wherever possible, circumvented or just plain ignored in the pursuit of selfinterest, or in the pursuit of the misconceived interests of the organization (p. 2). The overt application of the universal ethical egoistic framework subverted any attempts within Enrons organizational structure to maintain other ethical principles or the integrity of accountability systems of management such as the Peer Review Committee (PRC). Self-interest and ethical compromise provided the platform for Enrons leaders and employees to justify behavior like the PRCs policy of rank and yank that should not have been condoned. As mentioned above, integrity was a non-factor and a complete missing link for leadership when it came to establishing a bottom line for subordinates, a bottom line based solely on profit maximization and performance increase in the market share value of the company. Without an honest system of accountability or practiced standard of ethics in place within the leadership hierarchy at Enron, group members fell prey to a culturally reinforced mentality of serving their own rationalized self-interests at the expense of the overall health of the company and its shareholders. Another ethical perspective from which one may view the development of the culture at Enron is from the framework provided by mixed deontological ethics. The architect of mixed deontology was the University of Michigan philosopher William Frankena. In Frankenas philosophical model, the opposing systems of teleology and deontology were reconciled through the principles of beneficence and justice (Pojman, 2006, p. 150). According to the first principle, human beings were to strive to do good without demanding that there be a measurement or weight put on good and evil. Frankena further provided four subprinciples arranged hierarchically to help explain the principle of beneficence: 1. One ought not to inflict evil or harm. 2. One ought to prevent evil or harm. 3. One ought to remove evil. 4. One ought to do or promote good. The second principle in Frankenas system of mixed deontology is the principle of justice (Pojman, p. 150). In the words of Pojman (2006), the principle of justice, involves treating every person with equal respect because that is what each is duethere is always a presumption of equal treatment, unless a strong case can be made for overriding this principle (p. 150). Of the two fundamental principles, the principle of justice is considered a priori within the Frankenaian system. Although Frankenas innovative approach provides fertile territory for the reconciliation of the competing systems of utilitarianism and deontological ethics, one major criticism of the theory rests with how one adjudicates between the

two principles amidst a moral conflict or ethical dilemma. In response to this criticism, Frankena offered an intuitive approach to resolving moral conflict and competition between the principles of beneficence and justice. Pojman states (2006), We need to use our intuition whenever the two rules conflict in such a way as to leave us undecided on whether beneficence should override justice (p. 151). In the case of Enron and its cultural development as an organization it seems that the principles of beneficence and justice were neither in conflict nor markedly present despite the companys robust motto of, Respect, Integrity, Communication, and Excellence, and vision and values statement of, We treat others as we would like to be treated ourselvesWe do not tolerate abusive or disrespectful treatment. Ruthlessness, callousness and arrogance dont belong here (Ruined by Enron, 2002). Enrons leadership simply did not live out the ethics they claimed to have valued. Not surprisingly, this disconnect between words and action developed into a major cultural problem for leadership within the organization. In reference to ethical corporate leadership, Roger Leeds, the Director of the Center for International Business and Public Policy at the Paul H. Nitze School of Advanced International Studies at Johns Hopkins University, states that, These are the individuals who set the behavioral tone for their legions of employeesTheir personal behavior ultimately defines the ethical culture for everyone in the company and they inflict untold damage when they fail to recognize the enormity of this responsibility (pp. 78-79). Overall, the ways in which Enrons leaders responded to the kind of moral conflict alluded to in Frankenas hybrid system of mixed deontological ethics helped to define the cultural atmosphere at Enron. Considering the complete absence of the leadership trait of integrity in Skilling, the abuse of transformational and charismatic leadership by Lay and Mark, the overindulgence of rationalized selfinterest and universal ethical egoism on the part of the traders, and the lack of either a utilitarian or a deontological system of practiced ethics at Arthur Anderson, it should come as no surprise that an organizational culture deeply rooted in narcissism developed at Enron. The corporate behavior engendered from this kind of cultural environment compromised the long term health of the company and eventually led to Enrons demise. In the following paragraphs the paper will examine the United States Congress policy response to the implosion of Enron as well as identify and apply two policy theories to help explain whether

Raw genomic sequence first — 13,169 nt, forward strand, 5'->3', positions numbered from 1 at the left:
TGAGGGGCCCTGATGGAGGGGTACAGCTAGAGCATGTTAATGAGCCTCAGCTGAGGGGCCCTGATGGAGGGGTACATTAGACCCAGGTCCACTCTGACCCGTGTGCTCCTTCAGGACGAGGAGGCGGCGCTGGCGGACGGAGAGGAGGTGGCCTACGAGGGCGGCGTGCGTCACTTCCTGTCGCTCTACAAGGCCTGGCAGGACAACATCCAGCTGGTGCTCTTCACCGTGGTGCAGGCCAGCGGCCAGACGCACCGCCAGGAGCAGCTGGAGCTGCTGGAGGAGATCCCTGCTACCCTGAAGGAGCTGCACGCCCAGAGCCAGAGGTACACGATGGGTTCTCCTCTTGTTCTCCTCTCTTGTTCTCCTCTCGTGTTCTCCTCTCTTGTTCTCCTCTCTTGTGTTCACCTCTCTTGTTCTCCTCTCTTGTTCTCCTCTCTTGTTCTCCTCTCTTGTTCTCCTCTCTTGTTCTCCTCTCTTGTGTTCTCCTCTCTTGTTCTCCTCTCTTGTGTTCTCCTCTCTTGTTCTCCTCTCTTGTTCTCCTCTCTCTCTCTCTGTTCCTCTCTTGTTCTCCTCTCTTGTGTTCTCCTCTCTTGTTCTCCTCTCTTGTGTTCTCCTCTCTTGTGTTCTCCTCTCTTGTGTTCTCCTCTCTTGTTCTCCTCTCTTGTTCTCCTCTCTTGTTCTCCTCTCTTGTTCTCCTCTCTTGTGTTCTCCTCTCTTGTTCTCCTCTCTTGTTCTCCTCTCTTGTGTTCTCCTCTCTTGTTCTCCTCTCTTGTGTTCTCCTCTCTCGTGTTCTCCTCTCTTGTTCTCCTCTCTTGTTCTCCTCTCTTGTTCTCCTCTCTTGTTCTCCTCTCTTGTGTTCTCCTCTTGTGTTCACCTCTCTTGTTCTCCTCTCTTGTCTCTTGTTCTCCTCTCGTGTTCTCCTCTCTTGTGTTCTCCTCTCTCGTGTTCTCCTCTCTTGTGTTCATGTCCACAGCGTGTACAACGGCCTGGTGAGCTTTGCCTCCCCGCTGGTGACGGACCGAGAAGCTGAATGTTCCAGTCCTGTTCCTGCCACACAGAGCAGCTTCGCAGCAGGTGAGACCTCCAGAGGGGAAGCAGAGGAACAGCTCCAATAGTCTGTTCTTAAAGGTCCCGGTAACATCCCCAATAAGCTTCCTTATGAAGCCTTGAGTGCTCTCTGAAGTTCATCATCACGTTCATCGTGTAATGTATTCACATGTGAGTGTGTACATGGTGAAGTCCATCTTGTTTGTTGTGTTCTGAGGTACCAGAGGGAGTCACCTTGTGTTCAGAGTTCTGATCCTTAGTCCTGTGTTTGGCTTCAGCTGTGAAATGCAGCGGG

or not the legislative response in dealing with the development of this kind of corporate culture was effective.